The Average Cost to Refinance

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From taking advantage of a lower monthly payment to ditching your FHA mortgage insurance, there are plenty of reasons why you might want to refinance. But how much should you expect to pay? Let’s take a look at the average cost of a refinance and what you might expect to pay for each of your closing costs.  

FeeAverage Cost
Application fee$200
Appraisal fee$500
Title insurance and search$900
Loan origination feeAbout 1% of your principal balance
Attorney fees$700
Total: $2,300 plus 1% of loan principal

Best Places to Refinance:

Refinance Fees Explained

Just like when you get a home loan, you’ll need to pay a variety of costs at closing when you refinance a mortgage. The specific costs you’ll pay and fees you’ll face will vary depending on your refinance options and where you live. As a general rule, you can expect to pay 2%–3% of the total value of your loan when you refinance.

Let’s take a look at some of the most common refinancing closing costs, the average cost of each item and what each fee covers. 

Application Fee

Before you receive a decision on your refinance, your lender will bill you for the cost of processing your application. The application fee usually covers the cost of a credit check and an underwriting analysis of the financial information you submit with your refinance. Some of the best refinance mortgage companies have eliminated the application fee, but most lenders still charge them in some capacity.

Expect to pay about $200 for your refinance application fee if your lender charges one. Keep in mind that this fee is due even if you aren’t approved for a refinance, so make sure you meet your new lender’s criteria before you apply. 

Appraisal Fee

An appraisal is a professional estimation of the amount of money your home is worth. During an appraisal, a home value expert called an appraiser will take a walk around your home, do some outside research and assign a value to your home.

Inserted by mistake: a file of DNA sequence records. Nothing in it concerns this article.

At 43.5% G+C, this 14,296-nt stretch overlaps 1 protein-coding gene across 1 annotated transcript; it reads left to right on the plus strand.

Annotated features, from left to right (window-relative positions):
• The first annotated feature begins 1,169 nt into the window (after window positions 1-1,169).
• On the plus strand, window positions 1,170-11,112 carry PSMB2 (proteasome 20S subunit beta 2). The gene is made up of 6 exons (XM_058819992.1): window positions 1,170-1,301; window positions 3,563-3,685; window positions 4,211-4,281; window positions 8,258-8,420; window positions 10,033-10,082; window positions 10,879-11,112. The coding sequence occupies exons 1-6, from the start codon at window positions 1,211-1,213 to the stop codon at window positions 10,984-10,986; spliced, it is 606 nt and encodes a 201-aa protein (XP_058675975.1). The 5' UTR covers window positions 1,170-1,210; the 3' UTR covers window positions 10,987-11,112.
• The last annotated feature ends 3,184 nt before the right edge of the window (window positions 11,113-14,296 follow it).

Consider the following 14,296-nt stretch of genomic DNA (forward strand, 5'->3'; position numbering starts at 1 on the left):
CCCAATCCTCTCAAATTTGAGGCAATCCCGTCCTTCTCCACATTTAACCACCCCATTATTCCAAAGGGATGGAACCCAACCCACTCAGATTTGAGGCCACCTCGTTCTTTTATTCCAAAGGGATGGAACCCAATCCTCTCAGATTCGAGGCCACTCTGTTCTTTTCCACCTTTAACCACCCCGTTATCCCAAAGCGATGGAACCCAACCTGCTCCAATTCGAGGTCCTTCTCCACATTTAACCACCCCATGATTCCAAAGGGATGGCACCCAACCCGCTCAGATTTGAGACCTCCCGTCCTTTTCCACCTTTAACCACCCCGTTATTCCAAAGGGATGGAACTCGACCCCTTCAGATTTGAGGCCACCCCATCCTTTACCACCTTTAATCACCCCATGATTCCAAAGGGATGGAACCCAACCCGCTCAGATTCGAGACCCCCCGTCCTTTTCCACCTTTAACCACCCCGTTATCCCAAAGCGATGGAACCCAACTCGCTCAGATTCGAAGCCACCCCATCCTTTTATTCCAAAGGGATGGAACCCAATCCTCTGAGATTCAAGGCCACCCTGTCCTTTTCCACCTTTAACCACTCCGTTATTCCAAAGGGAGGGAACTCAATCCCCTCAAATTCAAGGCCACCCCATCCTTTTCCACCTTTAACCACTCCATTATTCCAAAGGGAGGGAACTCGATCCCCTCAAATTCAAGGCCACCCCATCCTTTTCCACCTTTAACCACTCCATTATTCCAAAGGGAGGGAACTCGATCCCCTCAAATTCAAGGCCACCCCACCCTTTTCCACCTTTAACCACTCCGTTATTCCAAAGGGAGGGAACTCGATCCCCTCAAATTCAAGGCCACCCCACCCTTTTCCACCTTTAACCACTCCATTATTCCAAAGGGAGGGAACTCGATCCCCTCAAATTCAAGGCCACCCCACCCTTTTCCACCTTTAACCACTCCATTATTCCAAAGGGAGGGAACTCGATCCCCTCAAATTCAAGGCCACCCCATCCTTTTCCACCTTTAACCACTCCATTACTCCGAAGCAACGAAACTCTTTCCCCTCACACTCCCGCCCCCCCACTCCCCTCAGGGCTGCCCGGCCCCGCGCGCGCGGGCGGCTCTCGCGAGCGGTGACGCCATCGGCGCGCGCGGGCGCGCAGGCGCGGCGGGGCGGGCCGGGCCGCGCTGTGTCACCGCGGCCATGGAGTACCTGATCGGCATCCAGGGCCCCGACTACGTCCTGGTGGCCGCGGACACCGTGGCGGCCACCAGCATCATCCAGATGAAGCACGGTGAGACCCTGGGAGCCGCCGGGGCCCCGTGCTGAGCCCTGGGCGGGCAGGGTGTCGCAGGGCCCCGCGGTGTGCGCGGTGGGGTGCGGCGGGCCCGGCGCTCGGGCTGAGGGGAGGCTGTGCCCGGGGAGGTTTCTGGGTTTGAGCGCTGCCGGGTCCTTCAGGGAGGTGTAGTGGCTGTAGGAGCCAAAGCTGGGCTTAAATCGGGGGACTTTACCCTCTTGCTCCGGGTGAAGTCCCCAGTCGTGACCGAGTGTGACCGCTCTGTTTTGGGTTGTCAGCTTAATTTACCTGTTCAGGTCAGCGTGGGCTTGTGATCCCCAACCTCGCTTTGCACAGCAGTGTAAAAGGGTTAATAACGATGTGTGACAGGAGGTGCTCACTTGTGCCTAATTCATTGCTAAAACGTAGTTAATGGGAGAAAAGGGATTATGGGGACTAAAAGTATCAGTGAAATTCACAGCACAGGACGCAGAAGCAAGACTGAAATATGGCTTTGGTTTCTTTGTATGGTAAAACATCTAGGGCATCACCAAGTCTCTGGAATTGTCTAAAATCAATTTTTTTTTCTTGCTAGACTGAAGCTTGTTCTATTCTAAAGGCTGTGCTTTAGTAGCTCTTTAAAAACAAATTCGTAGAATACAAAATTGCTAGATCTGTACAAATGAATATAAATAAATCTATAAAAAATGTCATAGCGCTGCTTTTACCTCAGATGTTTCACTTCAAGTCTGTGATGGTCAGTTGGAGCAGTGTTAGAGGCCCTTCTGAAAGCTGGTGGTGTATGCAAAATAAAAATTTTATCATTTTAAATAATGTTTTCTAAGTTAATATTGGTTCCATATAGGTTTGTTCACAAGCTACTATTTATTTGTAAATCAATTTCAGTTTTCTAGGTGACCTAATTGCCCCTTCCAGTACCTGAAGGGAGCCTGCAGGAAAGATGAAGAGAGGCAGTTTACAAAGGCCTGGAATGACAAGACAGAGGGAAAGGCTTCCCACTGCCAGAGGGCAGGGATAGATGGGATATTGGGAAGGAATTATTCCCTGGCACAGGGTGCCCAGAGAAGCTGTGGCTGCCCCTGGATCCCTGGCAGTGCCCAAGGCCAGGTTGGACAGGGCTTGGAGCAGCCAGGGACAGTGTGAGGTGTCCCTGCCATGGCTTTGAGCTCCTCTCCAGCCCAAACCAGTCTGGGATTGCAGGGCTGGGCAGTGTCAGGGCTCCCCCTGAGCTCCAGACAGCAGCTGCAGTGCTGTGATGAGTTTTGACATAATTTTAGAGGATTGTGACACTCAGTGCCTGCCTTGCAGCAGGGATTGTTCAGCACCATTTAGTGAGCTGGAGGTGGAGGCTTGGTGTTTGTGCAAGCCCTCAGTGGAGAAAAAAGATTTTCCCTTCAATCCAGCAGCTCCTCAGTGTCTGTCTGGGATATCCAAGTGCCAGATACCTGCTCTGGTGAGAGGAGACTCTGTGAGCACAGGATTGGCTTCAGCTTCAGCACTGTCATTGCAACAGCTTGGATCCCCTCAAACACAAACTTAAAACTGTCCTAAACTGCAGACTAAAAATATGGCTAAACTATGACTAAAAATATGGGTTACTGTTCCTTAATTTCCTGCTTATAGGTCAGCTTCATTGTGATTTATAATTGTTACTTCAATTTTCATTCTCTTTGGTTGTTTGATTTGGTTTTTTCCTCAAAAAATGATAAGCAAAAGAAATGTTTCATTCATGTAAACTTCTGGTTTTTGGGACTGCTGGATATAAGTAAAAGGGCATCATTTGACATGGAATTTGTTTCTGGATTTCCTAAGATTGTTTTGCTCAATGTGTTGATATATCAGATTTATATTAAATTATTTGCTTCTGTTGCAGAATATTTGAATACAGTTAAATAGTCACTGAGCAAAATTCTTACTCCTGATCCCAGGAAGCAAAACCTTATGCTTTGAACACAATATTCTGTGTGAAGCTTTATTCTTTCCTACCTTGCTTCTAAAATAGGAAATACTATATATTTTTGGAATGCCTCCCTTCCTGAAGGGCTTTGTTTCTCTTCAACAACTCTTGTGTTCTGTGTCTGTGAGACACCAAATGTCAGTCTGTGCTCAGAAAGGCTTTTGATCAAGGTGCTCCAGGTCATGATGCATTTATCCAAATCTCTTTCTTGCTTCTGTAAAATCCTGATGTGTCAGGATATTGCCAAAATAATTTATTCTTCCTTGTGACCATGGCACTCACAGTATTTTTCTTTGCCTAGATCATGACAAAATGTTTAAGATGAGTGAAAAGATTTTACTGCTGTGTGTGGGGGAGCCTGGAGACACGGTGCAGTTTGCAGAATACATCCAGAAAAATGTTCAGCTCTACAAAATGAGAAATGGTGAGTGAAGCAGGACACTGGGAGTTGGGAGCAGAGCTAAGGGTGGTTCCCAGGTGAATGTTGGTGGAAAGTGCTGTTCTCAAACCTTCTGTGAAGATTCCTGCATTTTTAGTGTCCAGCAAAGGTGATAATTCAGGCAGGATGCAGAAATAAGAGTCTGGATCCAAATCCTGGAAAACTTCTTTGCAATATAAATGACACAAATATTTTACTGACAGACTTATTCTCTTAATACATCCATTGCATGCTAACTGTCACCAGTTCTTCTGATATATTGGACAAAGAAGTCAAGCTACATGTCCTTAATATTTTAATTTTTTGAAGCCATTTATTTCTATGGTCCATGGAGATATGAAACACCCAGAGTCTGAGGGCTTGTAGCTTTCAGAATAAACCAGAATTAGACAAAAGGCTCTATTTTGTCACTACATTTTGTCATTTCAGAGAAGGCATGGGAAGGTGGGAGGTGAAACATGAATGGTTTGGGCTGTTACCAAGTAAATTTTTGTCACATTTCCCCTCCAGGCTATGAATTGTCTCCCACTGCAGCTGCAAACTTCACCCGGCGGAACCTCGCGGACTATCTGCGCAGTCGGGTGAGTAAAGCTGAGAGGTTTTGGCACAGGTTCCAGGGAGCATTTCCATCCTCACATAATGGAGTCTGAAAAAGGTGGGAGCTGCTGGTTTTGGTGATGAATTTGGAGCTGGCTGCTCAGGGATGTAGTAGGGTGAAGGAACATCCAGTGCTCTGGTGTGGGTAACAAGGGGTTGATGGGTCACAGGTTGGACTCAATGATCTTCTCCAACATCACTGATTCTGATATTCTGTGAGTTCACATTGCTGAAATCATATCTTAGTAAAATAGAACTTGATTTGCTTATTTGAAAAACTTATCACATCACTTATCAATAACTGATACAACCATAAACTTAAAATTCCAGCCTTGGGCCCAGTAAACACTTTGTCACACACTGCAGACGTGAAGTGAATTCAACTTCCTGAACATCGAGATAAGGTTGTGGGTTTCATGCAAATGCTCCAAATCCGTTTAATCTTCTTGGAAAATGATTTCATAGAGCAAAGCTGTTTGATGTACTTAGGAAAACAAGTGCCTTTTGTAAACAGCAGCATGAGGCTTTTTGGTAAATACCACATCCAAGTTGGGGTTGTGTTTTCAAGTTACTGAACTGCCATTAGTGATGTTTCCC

Lenders require a new appraisal on most refinances. This is because they need to be sure that your home value hasn’t fallen since you bought your house. New appraisals are required on all forms of cash-out refinances.

Not every type of refinance requires an appraisal. If your lender requires you to get a new appraisal, you can expect to pay about $500 for this fee. 

Title insurance is a type of protection that safeguards both you and your lender from competing claims on the property you’re buying. During a title search, a title insurance company will research the history of the property to ensure that you don’t have any liens or claims on the property that will prevent the lender from seizing it if you default on your mortgage.

When you refinance with a new lender, you’ll usually need to pay for another title search and title insurance policy. The title search and insurance process typically cost a total of about $900. The good news is that, unlike other types of insurance, you don’t need to pay for title insurance every month — after you pay for it once at closing, you’re protected for as long as you have your loan. 

Loan Origination Fee

Your loan origination fee is typically the largest expense you’ll pay when you refinance your mortgage. The loan origination fee compensates your lender for drawing up the paperwork for your loan, calculating your interest rate and scheduling the inspections and appraisals you’ll need before you can close your refinance.

It’s impossible to put an exact dollar estimate on the loan origination fee because most lenders charge you a set percentage fee based on the value of your loan. As a general rule, expect to pay about 1% of the total value of your loan. For example, if you’re refinancing a $200,000 loan, you’ll typically pay around $2,000 in a loan origination fee.  

Attorney Fees

In some states, attorneys must review and approve loan paperwork before you can sign off on your refinance. They might need to review your loan agreement to make sure that it contains no illegal clauses and that your lender has correctly calculated your fees and interest rates. An attorney may also need to be present at the closing table to verify your refinance.

Attorneys’ fees can vary by state. Expect to pay about $700 in these fees if your refinance requires it. 

Best Mortgage Lenders for Refinancing

Now that you understand how much it costs to refinance, let’s take a look at some of the best places to refinance a mortgage loan.  

1. Best Overall: Quicken Loans®

If you’re looking for a fast and easy way to refinance nearly any type of mortgage loan, Quicken Loans will usually be the right choice for you. The company has streamlined the refinance process — you can now complete your application on your phone or tablet and receive a decision in minutes.

Quicken Loans specializes in providing a wide range of refinancing options. From FHA streamlines to jumbo cash-out refinances, its team does it all. With an easy-to-understand process and plenty of information available online, Quicken Loans is our first choice when it comes to the best refinance mortgage companies. 

2. Best for Veterans: Veterans United